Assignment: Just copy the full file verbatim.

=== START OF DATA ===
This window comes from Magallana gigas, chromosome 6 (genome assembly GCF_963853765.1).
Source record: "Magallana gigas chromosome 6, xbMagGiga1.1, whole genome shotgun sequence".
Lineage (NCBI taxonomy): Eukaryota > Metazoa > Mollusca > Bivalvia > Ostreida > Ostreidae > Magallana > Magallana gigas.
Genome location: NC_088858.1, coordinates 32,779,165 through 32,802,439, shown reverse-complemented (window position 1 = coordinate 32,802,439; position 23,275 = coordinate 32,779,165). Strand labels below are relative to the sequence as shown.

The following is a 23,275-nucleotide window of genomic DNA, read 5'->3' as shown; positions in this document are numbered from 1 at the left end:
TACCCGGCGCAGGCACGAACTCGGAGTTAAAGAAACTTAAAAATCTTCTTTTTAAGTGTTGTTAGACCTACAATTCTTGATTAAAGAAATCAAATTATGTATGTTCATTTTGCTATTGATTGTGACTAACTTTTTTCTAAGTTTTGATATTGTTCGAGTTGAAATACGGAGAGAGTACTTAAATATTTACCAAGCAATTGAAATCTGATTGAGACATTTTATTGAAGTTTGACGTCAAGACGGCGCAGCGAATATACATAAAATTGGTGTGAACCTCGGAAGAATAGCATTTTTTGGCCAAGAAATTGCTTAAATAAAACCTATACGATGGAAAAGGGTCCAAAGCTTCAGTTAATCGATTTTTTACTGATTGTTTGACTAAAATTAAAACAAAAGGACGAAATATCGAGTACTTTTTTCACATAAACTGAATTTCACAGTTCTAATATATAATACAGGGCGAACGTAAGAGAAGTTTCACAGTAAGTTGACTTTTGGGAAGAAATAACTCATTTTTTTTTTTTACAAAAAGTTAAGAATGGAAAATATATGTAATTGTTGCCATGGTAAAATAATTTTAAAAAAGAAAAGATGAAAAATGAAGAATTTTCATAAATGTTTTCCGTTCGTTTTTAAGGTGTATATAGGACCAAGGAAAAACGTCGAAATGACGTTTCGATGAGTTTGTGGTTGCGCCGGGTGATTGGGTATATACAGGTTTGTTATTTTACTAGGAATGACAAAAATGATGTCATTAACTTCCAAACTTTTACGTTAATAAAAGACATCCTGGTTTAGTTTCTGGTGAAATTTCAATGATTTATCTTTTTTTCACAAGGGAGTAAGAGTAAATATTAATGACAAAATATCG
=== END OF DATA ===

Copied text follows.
This window comes from Magallana gigas, chromosome 6 (genome assembly GCF_963853765.1).
Source record: "Magallana gigas chromosome 6, xbMagGiga1.1, whole genome shotgun sequence".
Lineage (NCBI taxonomy): Eukaryota > Metazoa > Mollusca > Bivalvia > Ostreida > Ostreidae > Magallana > Magallana gigas.
Genome location: NC_088858.1, coordinates 32,779,165 through 32,802,439, shown reverse-complemented (window position 1 = coordinate 32,802,439; position 23,275 = coordinate 32,779,165). Strand labels below are relative to the sequence as shown.

The following is a 23,275-nucleotide window of genomic DNA, read 5'->3' as shown; positions in this document are numbered from 1 at the left end:
TACCCGGCGCAGGCACGAACTCGGAGTTAAAGAAACTTAAAAATCTTCTTTTTAAGTGTTGTTAGACCTACAATTCTTGATTAAAGAAATCAAATTATGTATGTTCATTTTGCTATTGATTGTGACTAACTTTTTTCTAAGTTTTGATATTGTTCGAGTTGAAATACGGAGAGAGTACTTAAATATTTACCAAGCAATTGAAATCTGATTGAGACATTTTATTGAAGTTTGACGTCAAGACGGCGCAGCGAATATACATAAAATTGGTGTGAACCTCGGAAGAATAGCATTTTTTGGCCAAGAAATTGCTTAAATAAAACCTATACGATGGAAAAGGGTCCAAAGCTTCAGTTAATCGATTTTTTACTGATTGTTTGACTAAAATTAAAACAAAAGGACGAAATATCGAGTACTTTTTTCACATAAACTGAATTTCACAGTTCTAATATATAATACAGGGCGAACGTAAGAGAAGTTTCACAGTAAGTTGACTTTTGGGAAGAAATAACTCATTTTTTTTTTTTACAAAAAGTTAAGAATGGAAAATATATGTAATTGTTGCCATGGTAAAATAATTTTAAAAAAGAAAAGATGAAAAATGAAGAATTTTCATAAATGTTTTCCGTTCGTTTTTAAGGTGTATATAGGACCAAGGAAAAACGTCGAAATGACGTTTCGATGAGTTTGTGGTTGCGCCGGGTGATTGGGTATATACAGGTTTGTTATTTTACTAGGAATGACAAAAATGATGTCATTAACTTCCAAACTTTTACGTTAATAAAAGACATCCTGGTTTAGTTTCTGGTGAAATTTCAATGATTTATCTTTTTTTCACAAGGGAGTAAGAGTAAATATTAATGACAAAATATCG